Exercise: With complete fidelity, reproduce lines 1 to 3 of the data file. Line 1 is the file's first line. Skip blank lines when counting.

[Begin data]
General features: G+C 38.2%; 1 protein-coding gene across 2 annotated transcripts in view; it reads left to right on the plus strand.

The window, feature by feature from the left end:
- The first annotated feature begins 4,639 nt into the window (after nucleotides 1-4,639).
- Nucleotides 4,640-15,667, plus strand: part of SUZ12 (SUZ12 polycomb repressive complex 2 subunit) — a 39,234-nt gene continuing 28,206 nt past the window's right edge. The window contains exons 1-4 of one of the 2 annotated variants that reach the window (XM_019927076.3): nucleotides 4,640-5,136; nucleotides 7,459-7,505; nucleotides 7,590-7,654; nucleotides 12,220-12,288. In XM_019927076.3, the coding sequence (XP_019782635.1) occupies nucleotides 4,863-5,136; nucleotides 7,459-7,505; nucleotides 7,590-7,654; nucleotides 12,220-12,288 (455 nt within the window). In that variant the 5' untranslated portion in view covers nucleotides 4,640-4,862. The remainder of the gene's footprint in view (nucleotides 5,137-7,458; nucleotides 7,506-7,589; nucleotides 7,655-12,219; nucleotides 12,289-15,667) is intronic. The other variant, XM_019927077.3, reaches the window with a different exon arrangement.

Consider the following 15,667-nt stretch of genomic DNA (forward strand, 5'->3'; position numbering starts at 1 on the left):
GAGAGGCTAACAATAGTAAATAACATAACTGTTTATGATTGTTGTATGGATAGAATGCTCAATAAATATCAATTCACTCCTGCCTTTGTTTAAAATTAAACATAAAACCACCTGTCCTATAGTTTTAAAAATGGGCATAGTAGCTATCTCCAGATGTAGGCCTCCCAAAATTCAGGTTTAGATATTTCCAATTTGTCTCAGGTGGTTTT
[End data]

General features: G+C 38.2%; 1 protein-coding gene across 2 annotated transcripts in view; it reads left to right on the plus strand.

The window, feature by feature from the left end:
- The first annotated feature begins 4,639 nt into the window (after nucleotides 1-4,639).